On Wednesday, Jeff Bezos, the world’s wealthiest person, shattered the $200 billion ceiling. He had a decent day on the stock market, with Amazon shares edging up about 2 percent. But a “decent” 2 percent day for the richest man on Earth means his net wealth soared by around $5 billion that day. And voilà, just like that, we’ve got the world’s first multi-centibillionaire, and I’m pretty sure the first ever printing of the word “multi-centibillionaire.” Strange days, friends. Strange days, indeed.
Dan Riffle, a senior advisor to Rep. Alexandria Ocasio-Cortez, has famously asserted that “every billionaire is a policy failure.” If that’s so—and I do believe it is—then the United States of America is at least to some degree a failed state. And by “some,” I mean much more than we can afford to ignore.
Bezos isn’t alone up there. Yes, he is a whopping $75 billion richer than Bill Gates, the runner-up on the Bloomberg Billionaire Index. But that still means that the Microsoft co-founder is worth a staggering $125 billion, with Facebook co-founder Mark Zuckerberg ($111 billion) not far behind, and Tesla CEO Elon Musk ($104 billion) pulling the platinum caboose of the centibillionaire’s club.
A train, replete with all the Snowpiercer-like mental imagery it conjures, seems a fitting metaphor for a system that progressive economist and former U.S. labor secretary says has “gone off the rails.”
As in Snowpiercer, Bezos and his plutocrat pals in the front of the train are worse than oblivious to the plight of the poor passengers in the back. They’re downright contemptuous.
Have you heard about Chris Smalls? He was a worker at Amazon’s Staten Island warehouse who was fired after organizing a work stoppage to protest a lack of protective gear and pandemic hazard pay amid the deaths of numerous company employees. What Amazon executives didn’t expect was that Smalls would become a cause célèbre who would draw worldwide attention to some of their worst corporate practices. Scrambling into damage control mode, Amazon general counsel David Zapolsky decided the company’s best course of action was to smear Smalls, a Black man, as “not smart or articulate.”
The system is beyond broken. It is beyond unfair. It has entered the realm of insanity. What else would you call it when three men own more wealth than the bottom half of the U.S. population—that’s 160 million people—combined? How would you describe a system in which tens of millions of people are jobless, millions of children are hungry, and millions of families are at risk of becoming homeless, while the net worth of America’s billionaires has skyrocketed by nearly $800 billion over the past five months?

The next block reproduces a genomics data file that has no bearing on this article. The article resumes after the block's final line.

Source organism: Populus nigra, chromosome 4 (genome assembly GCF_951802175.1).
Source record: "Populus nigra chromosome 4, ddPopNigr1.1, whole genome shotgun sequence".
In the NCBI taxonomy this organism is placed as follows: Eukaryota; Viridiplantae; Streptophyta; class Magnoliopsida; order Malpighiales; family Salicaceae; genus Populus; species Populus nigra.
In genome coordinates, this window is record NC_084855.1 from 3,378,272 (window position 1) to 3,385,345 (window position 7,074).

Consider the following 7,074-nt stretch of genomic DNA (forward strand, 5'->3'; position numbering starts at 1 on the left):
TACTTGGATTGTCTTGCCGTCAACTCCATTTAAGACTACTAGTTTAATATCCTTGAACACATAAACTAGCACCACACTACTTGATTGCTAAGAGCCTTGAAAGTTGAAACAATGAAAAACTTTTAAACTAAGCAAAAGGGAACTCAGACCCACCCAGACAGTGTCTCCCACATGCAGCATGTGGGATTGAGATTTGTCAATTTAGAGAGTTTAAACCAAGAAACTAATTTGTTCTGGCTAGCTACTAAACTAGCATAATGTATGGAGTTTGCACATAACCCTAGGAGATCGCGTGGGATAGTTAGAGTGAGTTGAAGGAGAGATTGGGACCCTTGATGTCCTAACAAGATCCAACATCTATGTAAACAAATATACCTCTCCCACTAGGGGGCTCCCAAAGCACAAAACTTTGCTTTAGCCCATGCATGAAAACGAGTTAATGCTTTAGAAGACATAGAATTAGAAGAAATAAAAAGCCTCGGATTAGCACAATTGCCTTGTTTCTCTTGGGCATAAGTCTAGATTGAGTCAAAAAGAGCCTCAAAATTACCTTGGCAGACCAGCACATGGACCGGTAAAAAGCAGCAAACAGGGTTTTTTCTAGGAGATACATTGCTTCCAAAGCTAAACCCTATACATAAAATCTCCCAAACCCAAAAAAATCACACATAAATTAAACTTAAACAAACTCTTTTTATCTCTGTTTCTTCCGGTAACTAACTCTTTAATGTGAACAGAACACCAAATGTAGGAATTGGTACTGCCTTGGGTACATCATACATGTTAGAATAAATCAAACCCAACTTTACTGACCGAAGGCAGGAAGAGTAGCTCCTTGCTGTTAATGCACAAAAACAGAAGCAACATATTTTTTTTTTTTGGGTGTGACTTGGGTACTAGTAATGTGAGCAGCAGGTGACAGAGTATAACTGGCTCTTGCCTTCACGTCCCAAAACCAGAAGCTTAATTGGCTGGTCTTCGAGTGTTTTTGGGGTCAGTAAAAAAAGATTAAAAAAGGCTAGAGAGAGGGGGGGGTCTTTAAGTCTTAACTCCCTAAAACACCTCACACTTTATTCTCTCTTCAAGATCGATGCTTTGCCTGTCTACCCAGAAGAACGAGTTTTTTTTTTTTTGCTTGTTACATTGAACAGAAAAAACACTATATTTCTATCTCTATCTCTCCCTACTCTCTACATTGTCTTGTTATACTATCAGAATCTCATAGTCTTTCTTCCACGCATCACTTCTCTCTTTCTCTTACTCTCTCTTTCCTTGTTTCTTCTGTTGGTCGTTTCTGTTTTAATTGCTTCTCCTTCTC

The four richest men in the world now have a combined net worth of $540 billion. In my own personal quest to wrap my head around such stupendous wealth, I found countries to be a useful benchmark. More specifically, I reckoned that comparing the tech titans’ total treasure to the annual gross domestic product of various nations, the only truly appropriate entities against which these men can be accurately measured, would give me a fuller understanding of the scale and scope of their fortune.
So I got hold of the World Bank’s latest available (2019) world GDP figures and from these I learned that if Bezos, Gates, Zuckerberg and Musk were a country, their net worth would fall between the GDP of Thailand ($543 billion), the world’s 22nd-largest economy, and #23 Sweden ($530 billion).
On his own, Bezos’ bazillions would place him roughly on par with #52 New Zealand ($206 billion), and well ahead of oil-drenched #53, Qatar ($183 billion). Had Bezos and his former wife not divorced last year, the couple would be worth at least $263 billion, or about as much as the GDP of Finland, the world’s 44th-largest economy.
Bezos is now on track to become world’s first trillionaire. My spell-check doesn’t even recognize that word; surely it’s a mistake? Oh, but it’s not, and according to the business research firm Comparisun, Bezos is projected to reach that unimaginable milestone by 2026.
Unless, that is, somebody stops him and his ilk. Some think this can realized via more traditional means:
Others apparently favor more radical solutions: